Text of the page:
Gollum is not the big bad of The Hobbit and is left behind by Bilbo roughly midway through the book. Crucially, in the original 1937 and 1938 editions of The Hobbit, Gollum is not a depraved maniac addicted to the Ring’s power. Nor is the Ring suggested to be sentient in the original Hobbit. All of those details were altered by Tolkien by 1951 when he changed the text and meaning of Chapter 5: “Riddles in the Dark.”

There are several examples of these changes, but the most relevant alteration is the later suggestion to the reader that Gollum is a crazed murderer and can’t be trusted to be bound by the rules of the riddle game. In the 1937 version, Gollum is just a weird creature.

From the original Hobbit (1937):

But funnily enough he [Bilbo] need not have been alarmed. For one thing Gollum had learned long ago was to never cheat at the riddle-game, which is a sacred one and of immense antiquity.

From the revised Hobbit (1951, 1965, et al.):

He knew of course, the riddle-game was sacred and of immense antiquity and even wicked creatures were afraid to cheat when they played it. But he [Bilbo] felt he could not trust this slimy thing [Gollum] to keep any promise at a pinch. Any excuse would do for him to slide out of it. And after all that last question had not been a genuine riddle according to the ancient laws.”

Tolkien tinkered with “Riddles in the Dark” up until 1966, making him something of a George Lucas; continually modifying his story to fit with his other books. This retcon of Gollum’s character was so entirely successful that if you read The Hobbit now, you will only find the latter text. The 75th anniversary of The Hobbit, published in 2012, acknowledges the changes to “Riddles in the Dark,” briefly, in a section toward the front of the book, but the only way to get your hands on the first version of “Riddles in the Dark” — short of buying an extremely expensive 1937 or 1938 Hobbit — is to read Douglas A. Anderson’s The Annotated Hobbit, where he elucidates some these changes.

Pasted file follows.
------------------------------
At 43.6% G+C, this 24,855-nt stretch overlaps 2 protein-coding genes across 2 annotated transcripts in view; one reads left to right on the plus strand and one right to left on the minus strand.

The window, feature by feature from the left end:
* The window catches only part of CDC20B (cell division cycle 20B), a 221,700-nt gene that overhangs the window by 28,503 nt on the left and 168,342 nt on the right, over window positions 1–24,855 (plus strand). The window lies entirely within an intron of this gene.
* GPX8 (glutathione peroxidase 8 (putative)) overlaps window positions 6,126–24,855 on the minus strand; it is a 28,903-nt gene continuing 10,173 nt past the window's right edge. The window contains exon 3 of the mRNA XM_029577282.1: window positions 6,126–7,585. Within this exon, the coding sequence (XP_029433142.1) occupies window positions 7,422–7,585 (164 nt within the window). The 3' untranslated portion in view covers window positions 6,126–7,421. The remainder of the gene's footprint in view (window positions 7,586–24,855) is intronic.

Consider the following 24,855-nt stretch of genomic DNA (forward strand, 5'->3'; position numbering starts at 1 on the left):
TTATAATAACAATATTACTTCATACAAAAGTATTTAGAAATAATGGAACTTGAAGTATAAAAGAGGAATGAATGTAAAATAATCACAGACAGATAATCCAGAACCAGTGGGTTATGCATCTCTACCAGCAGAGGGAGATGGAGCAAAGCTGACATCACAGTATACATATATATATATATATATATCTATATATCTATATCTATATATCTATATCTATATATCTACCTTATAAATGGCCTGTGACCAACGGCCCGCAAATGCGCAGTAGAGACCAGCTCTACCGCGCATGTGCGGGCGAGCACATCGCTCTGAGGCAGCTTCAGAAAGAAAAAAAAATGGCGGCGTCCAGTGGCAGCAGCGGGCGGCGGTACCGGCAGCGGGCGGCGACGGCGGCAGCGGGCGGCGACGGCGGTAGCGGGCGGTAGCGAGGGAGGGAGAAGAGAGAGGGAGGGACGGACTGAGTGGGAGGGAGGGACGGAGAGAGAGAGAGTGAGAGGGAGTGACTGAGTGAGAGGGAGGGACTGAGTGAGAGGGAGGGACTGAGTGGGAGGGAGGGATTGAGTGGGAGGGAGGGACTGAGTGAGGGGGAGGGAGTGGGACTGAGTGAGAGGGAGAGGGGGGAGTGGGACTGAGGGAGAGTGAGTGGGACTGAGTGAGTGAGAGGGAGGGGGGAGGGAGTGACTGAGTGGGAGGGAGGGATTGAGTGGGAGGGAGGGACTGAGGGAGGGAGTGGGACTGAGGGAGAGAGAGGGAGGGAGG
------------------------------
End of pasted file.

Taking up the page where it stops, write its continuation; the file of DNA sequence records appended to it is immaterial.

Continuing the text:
Gollum’s ever-changing story

Gollum, a wretched creature, who we just can’t get enough of, apparently.

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In the first, 1937 Hobbit, Gollum’s love of the Ring isn’t connected to any, deeper, sinister meaning. Tolkien initially mentioned in passing that “...if you slipped the ring on your finger, you were invisible...”. But in the 1951 revisions, when Gollum’s attitude became more intense, it became a “ring of power,” and the after-effects of using the ring would make you “shaky and faint.”

Without Tolkien utterly revising Gollum — and thus, revising the Ring — nothing about The Lord of the Rings would make sense, and arguably, the entirety of Middle-earth would be far less interesting. If Gollum had remained a curious, silly little creature who possessed a whimsical magic ring, it's doubtful we’d all be obsessed with this wonderful fantasy world today. It’s also unlikely that, had Tolkien not utterly retconned Gollum and the One Ring, we’d even be talking about the careers of Peter Jackson and Andy Serkis.

So while the impending creation of The Hunt for Gollum might, for some, feel like a strange, unnecessary prequel at best (and a blasphemous retcon at worst), there is a massive and pivotal precedent to mess with Gollum’s story, straight from Professor Tolkien himself. Whatever anyone might think of The Hunt for Gollum, in delving back into the story of Sméagol, Andy Serkis and Peter Jackson are in very good company.